As an Indian-American woman who finds it important to regularly talk about the impact of race in our daily lives, Baltimore City fits me well. Yet, in a city where race pervades all discussions about improving Baltimore, when will Asian and Latino voices be welcomed into the fold? When provided space, our voices are relegated to “special forums,” perpetuating the foreignness of Asian and Latino experiences.
Baltimore racial talk traditionally focuses on black/white interactions, which is a necessity to understand this city, but we are becoming increasingly diverse. We need to reconfigure how we discuss race to make the dynamic impact on our local systems and policies that we seek. For example, while 41% of patients served at Johns Hopkins Hospital identify as black, almost 12% of faculty and 28% of students at John Hopkins School of Medicine identify as Asian or Pacific Islander (i.e. Indian, Chinese, Filipino, and numerous other API identities). With such a large proportion of non-black or white faces managing the care of our community, we should acknowledge the relative privilege we each bring to vulnerable spaces, such as hospitals.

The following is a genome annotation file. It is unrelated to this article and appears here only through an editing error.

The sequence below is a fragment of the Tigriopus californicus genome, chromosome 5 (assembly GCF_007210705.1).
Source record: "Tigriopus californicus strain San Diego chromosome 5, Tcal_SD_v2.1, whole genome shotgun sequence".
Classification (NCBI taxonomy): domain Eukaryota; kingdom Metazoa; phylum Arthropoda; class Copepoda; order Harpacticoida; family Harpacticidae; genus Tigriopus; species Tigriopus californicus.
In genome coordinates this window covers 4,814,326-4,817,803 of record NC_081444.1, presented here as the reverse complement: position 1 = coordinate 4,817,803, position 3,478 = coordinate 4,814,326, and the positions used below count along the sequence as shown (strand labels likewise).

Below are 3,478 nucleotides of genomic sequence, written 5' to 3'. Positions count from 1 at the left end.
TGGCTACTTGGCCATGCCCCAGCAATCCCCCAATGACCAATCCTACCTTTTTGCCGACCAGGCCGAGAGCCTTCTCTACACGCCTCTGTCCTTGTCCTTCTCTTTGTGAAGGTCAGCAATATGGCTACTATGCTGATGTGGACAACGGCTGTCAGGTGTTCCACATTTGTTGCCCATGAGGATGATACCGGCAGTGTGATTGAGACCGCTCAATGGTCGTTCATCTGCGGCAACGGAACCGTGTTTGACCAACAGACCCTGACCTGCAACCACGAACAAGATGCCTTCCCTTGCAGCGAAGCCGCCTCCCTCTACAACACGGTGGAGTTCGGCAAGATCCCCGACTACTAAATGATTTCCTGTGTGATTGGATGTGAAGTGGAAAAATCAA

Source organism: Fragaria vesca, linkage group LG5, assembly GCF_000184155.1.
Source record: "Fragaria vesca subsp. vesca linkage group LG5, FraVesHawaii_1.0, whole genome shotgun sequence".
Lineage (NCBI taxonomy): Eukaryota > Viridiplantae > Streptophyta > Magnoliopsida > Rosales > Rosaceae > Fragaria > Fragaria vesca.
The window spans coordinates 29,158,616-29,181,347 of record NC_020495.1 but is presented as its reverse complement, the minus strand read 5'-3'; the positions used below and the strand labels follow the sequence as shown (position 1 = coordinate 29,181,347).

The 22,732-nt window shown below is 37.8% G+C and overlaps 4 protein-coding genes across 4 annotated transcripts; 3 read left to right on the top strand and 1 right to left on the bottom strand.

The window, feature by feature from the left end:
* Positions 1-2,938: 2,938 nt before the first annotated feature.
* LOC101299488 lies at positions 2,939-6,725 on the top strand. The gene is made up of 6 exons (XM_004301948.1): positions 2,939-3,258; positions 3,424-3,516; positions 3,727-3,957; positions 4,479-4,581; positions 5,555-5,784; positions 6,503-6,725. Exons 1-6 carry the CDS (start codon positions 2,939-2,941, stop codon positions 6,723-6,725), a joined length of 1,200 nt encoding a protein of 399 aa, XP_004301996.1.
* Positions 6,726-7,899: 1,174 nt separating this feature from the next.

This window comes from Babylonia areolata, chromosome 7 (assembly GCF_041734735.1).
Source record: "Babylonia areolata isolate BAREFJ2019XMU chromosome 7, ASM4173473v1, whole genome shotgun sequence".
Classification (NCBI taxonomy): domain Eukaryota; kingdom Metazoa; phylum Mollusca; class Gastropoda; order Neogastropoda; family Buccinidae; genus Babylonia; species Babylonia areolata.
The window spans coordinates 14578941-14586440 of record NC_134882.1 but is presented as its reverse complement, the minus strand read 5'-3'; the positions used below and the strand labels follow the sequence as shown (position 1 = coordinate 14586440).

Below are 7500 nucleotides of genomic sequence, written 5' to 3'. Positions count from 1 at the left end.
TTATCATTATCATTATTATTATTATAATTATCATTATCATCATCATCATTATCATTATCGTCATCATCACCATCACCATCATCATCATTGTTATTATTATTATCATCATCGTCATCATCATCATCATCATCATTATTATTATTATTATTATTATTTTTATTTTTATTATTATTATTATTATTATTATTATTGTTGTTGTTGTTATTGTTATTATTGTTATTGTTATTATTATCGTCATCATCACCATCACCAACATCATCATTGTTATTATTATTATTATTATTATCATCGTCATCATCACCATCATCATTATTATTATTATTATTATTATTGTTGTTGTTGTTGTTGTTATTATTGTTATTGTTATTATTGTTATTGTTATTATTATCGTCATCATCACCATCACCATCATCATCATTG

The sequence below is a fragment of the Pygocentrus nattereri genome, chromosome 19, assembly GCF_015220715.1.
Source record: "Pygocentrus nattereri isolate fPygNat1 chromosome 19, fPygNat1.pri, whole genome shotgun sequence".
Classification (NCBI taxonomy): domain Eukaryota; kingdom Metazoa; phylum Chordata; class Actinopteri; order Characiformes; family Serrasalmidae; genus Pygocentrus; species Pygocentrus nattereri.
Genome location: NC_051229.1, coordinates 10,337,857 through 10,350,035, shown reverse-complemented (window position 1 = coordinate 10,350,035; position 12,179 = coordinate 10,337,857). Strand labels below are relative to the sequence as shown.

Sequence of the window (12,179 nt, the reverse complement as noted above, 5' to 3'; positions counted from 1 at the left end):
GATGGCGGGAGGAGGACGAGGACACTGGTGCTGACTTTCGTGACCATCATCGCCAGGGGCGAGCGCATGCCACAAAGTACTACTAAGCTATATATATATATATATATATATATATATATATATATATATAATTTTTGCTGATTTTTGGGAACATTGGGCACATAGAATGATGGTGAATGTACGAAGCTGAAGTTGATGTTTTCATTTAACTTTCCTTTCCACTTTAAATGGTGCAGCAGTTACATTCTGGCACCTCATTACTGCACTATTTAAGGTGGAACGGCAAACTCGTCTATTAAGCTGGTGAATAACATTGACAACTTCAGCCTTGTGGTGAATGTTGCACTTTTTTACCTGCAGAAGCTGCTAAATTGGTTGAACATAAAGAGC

My audacious idea is for us as neighbors and social justice advocates to not only welcome, but actively engage non-black or white faces into our discussions about race. The best way for us to truly understand the legacy of slavery in current social policies is to add the voices of immigrants, refugees, and other non-black or white Americans to our racial conversations. This will require every individual of every shade to be inclusive about the language used when discussing privilege and disparity; reach out to all communities of color as neighbors; and acknowledge that the traditional black/white dichotomy restricts us from actualizing our social justice goals.